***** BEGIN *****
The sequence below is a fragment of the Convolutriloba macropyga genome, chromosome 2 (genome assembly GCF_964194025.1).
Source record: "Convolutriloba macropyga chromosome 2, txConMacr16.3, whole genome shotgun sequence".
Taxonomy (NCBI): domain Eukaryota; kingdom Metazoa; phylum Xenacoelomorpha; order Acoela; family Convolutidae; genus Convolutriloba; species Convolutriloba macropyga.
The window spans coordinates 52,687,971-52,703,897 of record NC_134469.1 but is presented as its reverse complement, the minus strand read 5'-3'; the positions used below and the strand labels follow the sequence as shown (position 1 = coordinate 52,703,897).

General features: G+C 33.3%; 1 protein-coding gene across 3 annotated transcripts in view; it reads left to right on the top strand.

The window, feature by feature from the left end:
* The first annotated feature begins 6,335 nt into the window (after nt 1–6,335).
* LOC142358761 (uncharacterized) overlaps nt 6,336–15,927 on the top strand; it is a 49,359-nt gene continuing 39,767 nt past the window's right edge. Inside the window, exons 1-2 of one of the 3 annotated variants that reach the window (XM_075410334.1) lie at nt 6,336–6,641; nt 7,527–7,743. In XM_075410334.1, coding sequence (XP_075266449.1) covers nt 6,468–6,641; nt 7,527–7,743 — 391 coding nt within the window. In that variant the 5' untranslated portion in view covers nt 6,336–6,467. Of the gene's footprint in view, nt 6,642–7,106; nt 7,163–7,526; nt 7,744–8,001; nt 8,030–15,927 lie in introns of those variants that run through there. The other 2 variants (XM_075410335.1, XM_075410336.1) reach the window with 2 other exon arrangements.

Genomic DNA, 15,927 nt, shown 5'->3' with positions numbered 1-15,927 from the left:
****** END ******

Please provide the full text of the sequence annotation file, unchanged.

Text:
The sequence below is a fragment of the Convolutriloba macropyga genome, chromosome 2 (genome assembly GCF_964194025.1).
Source record: "Convolutriloba macropyga chromosome 2, txConMacr16.3, whole genome shotgun sequence".
Taxonomy (NCBI): domain Eukaryota; kingdom Metazoa; phylum Xenacoelomorpha; order Acoela; family Convolutidae; genus Convolutriloba; species Convolutriloba macropyga.
The window spans coordinates 52,687,971-52,703,897 of record NC_134469.1 but is presented as its reverse complement, the minus strand read 5'-3'; the positions used below and the strand labels follow the sequence as shown (position 1 = coordinate 52,703,897).

General features: G+C 33.3%; 1 protein-coding gene across 3 annotated transcripts in view; it reads left to right on the top strand.

The window, feature by feature from the left end:
* The first annotated feature begins 6,335 nt into the window (after nt 1–6,335).
* LOC142358761 (uncharacterized) overlaps nt 6,336–15,927 on the top strand; it is a 49,359-nt gene continuing 39,767 nt past the window's right edge. Inside the window, exons 1-2 of one of the 3 annotated variants that reach the window (XM_075410334.1) lie at nt 6,336–6,641; nt 7,527–7,743. In XM_075410334.1, coding sequence (XP_075266449.1) covers nt 6,468–6,641; nt 7,527–7,743 — 391 coding nt within the window. In that variant the 5' untranslated portion in view covers nt 6,336–6,467. Of the gene's footprint in view, nt 6,642–7,106; nt 7,163–7,526; nt 7,744–8,001; nt 8,030–15,927 lie in introns of those variants that run through there. The other 2 variants (XM_075410335.1, XM_075410336.1) reach the window with 2 other exon arrangements.

Genomic DNA, 15,927 nt, shown 5'->3' with positions numbered 1-15,927 from the left: